Disclaimer

I write about and post some pretty controversial issues in the occult; hence, this site is intended for mature audiences only. I am a student of the occult, not a therapist. And for fuck’s sake, no Crowleyites or MRAs.

People attempting to harass me will be recorded and reported. Feel free to comment; in fact, I welcome comments. Just keep in mind that I moderate comments to keep out the spammers and trolls. Other than that, pretty much anything goes.

If anyone thinks to accuse me of censorship, or that I am only preaching to the choir, let me remind you: this is a female-centric, and feminist site focused on magic(k) as done by women in theory and practice. The oppression of women under patriarchy is not a matter of debate; even if you think I’m being mean, patriarchy is not defensible. The harms of misogyny, sexual harassment, and emotional abuse, as social justice issues, are also not matters of debate.  Been there, done that. If you don’t like what I have to say, you know where to put it. My site, my rules. 

Additionally, I claim all my writings under a Creative Commons License. Everything I post has my name and the date it was written, along with sources cited where applicable, so don’t remove my name if you share.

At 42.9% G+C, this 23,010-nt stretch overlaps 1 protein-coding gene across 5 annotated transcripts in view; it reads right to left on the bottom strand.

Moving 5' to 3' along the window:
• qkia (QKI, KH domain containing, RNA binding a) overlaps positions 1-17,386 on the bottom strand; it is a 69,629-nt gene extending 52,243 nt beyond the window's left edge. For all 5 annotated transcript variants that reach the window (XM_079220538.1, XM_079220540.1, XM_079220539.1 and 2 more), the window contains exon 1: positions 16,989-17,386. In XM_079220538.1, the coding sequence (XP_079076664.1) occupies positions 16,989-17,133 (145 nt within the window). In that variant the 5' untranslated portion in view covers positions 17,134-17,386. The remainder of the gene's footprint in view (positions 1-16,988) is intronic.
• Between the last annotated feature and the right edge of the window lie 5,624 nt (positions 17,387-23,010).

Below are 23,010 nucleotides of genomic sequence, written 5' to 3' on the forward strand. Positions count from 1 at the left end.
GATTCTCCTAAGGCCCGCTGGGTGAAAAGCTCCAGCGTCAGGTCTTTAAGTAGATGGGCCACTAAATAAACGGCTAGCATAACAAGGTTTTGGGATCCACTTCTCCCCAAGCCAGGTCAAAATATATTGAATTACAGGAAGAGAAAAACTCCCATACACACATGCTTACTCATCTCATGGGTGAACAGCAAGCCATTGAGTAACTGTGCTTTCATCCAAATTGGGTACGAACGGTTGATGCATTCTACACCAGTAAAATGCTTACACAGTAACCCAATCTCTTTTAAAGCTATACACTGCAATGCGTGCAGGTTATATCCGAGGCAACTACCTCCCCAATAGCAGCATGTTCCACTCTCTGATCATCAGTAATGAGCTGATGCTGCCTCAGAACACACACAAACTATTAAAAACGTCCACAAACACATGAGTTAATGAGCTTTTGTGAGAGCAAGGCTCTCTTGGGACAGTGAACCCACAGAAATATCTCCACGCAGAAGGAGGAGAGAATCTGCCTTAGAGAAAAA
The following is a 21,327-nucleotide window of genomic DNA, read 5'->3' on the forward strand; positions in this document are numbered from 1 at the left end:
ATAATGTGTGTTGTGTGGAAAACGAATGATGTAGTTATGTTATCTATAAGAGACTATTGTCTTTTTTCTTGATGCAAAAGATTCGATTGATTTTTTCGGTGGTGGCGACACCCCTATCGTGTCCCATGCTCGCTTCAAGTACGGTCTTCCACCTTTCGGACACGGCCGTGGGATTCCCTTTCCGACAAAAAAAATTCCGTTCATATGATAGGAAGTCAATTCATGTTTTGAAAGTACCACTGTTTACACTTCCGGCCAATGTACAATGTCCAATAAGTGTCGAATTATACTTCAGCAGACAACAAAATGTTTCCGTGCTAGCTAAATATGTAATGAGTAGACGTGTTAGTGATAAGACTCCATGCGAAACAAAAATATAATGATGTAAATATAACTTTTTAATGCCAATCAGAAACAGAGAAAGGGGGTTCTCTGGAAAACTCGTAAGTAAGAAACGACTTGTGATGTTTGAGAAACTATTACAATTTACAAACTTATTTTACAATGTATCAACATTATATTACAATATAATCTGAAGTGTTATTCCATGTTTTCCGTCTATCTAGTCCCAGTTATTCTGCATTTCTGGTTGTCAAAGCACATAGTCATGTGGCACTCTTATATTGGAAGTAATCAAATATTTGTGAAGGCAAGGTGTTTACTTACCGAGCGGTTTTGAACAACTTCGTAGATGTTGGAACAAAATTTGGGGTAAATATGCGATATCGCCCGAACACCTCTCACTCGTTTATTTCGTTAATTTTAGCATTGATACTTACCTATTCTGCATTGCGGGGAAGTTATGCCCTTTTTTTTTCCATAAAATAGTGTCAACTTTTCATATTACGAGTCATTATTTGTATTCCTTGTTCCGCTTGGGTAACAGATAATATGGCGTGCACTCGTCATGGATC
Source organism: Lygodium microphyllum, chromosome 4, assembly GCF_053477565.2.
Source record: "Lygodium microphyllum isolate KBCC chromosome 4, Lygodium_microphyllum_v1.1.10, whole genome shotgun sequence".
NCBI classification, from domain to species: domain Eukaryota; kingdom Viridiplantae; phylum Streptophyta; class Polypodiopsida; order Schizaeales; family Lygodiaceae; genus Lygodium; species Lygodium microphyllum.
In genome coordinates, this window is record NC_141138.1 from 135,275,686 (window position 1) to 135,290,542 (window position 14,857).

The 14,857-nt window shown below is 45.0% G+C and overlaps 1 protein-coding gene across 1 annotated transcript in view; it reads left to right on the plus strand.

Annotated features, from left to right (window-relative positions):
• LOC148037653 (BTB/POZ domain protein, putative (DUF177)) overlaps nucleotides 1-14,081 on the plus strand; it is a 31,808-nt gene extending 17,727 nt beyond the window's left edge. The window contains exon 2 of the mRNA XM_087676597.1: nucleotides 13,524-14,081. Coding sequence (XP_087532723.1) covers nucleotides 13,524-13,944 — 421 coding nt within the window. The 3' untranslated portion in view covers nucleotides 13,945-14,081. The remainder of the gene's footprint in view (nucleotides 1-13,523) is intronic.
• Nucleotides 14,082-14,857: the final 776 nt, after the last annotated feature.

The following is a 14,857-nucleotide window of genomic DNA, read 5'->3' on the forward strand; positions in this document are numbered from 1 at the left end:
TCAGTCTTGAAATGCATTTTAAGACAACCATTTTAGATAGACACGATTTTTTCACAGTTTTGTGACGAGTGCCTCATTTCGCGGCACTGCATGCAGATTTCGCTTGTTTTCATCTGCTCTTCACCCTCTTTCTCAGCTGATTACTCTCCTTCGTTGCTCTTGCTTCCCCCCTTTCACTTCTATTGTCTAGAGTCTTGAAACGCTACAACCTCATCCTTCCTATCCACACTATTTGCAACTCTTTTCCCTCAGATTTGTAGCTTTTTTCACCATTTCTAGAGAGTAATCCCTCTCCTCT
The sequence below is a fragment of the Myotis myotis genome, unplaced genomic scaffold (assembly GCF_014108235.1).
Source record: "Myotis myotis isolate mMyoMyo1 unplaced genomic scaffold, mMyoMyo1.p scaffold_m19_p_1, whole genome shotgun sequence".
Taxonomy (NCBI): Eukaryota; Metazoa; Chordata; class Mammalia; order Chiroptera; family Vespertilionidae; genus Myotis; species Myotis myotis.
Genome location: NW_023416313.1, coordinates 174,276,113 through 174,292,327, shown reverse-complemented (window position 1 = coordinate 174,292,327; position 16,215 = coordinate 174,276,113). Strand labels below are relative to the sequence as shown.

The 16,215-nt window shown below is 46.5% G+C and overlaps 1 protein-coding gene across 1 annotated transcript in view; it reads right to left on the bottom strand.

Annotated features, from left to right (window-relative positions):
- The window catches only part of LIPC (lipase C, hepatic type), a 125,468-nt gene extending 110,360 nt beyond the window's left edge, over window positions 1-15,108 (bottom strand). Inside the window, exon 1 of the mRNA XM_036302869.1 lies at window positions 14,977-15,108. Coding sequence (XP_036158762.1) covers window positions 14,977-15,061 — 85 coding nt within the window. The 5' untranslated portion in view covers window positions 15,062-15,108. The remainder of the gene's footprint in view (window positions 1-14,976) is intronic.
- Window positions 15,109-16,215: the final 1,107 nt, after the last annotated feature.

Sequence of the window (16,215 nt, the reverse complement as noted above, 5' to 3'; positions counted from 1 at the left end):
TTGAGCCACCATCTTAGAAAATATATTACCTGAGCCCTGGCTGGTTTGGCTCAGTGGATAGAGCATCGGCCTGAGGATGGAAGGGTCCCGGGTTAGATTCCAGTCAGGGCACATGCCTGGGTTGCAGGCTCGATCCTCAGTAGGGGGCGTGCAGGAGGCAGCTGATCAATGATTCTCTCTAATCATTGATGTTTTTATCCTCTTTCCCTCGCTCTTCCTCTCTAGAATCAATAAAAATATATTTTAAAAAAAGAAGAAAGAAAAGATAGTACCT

My writings are not representative of any organization, order, or movement.

 
 
The First Amendment does not protect you from:
Criticism: If you’re a comedian who makes a bad rape joke, people are allowed to point out that you’re not funny as well as an asshole.
Shame: If you tweet something racist about President Obama on your public Twitter account that’s connected to your first and last name, people are allowed to say that is bad.
The Right to Anonymity: If you take creepy photos of women without their consent and post them on Reddit, people are allowed to try and figure out who you are and post your information on the internet. No one is entitled to anonymity. It’s up to you whether to make it easy for people to find you.
Mockery: Hi, PIKE brothers. Did you deserve to be mocked for your cheesy PG-13 photos? It doesn’t matter. You put yourselves out there, which means your peers (and news outlets) have the right to LOL and comment.
Consequences: If you publicly express yourself in a manner that is offensive, hurtful, or just plain dumb, strangers might contact your friends/family/school/employer and tell them what you did. That is not infringing on your right to free speech; it’s pointing out how you choose to exercise that right. Like the rest of the federal constitution, the First Amendment protects us from the government, not from private companies, which may be able to fire or otherwise punish you for stuff you say, even if it’s outside of work. The laws protecting the free speech of private employees vary from state to state, aside from specifically protected speech like labor organizing.
freespeech

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